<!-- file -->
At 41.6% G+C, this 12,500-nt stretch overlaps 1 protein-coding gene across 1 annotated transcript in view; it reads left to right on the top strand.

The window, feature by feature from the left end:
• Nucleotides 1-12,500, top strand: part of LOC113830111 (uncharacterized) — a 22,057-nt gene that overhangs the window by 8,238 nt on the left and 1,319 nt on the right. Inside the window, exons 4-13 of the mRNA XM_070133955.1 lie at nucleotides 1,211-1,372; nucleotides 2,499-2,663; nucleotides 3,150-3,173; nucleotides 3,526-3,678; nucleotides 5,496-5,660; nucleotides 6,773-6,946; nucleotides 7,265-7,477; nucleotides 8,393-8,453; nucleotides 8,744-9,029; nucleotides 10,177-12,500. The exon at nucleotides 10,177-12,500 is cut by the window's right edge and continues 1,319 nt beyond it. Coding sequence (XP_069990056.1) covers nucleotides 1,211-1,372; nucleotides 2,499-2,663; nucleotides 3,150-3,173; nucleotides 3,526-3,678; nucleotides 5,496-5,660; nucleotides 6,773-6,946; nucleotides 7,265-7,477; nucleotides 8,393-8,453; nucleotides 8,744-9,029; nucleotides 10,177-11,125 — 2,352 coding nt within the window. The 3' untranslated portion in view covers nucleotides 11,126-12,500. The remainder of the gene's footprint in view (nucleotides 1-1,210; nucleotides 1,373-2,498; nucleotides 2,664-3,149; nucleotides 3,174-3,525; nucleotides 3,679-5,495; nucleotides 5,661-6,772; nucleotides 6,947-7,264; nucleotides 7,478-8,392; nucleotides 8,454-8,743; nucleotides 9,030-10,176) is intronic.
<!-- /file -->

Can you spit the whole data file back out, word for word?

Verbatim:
At 41.6% G+C, this 12,500-nt stretch overlaps 1 protein-coding gene across 1 annotated transcript in view; it reads left to right on the top strand.

The window, feature by feature from the left end:
• Nucleotides 1-12,500, top strand: part of LOC113830111 (uncharacterized) — a 22,057-nt gene that overhangs the window by 8,238 nt on the left and 1,319 nt on the right. Inside the window, exons 4-13 of the mRNA XM_070133955.1 lie at nucleotides 1,211-1,372; nucleotides 2,499-2,663; nucleotides 3,150-3,173; nucleotides 3,526-3,678; nucleotides 5,496-5,660; nucleotides 6,773-6,946; nucleotides 7,265-7,477; nucleotides 8,393-8,453; nucleotides 8,744-9,029; nucleotides 10,177-12,500. The exon at nucleotides 10,177-12,500 is cut by the window's right edge and continues 1,319 nt beyond it. Coding sequence (XP_069990056.1) covers nucleotides 1,211-1,372; nucleotides 2,499-2,663; nucleotides 3,150-3,173; nucleotides 3,526-3,678; nucleotides 5,496-5,660; nucleotides 6,773-6,946; nucleotides 7,265-7,477; nucleotides 8,393-8,453; nucleotides 8,744-9,029; nucleotides 10,177-11,125 — 2,352 coding nt within the window. The 3' untranslated portion in view covers nucleotides 11,126-12,500. The remainder of the gene's footprint in view (nucleotides 1-1,210; nucleotides 1,373-2,498; nucleotides 2,664-3,149; nucleotides 3,174-3,525; nucleotides 3,679-5,495; nucleotides 5,661-6,772; nucleotides 6,947-7,264; nucleotides 7,478-8,392; nucleotides 8,454-8,743; nucleotides 9,030-10,176) is intronic.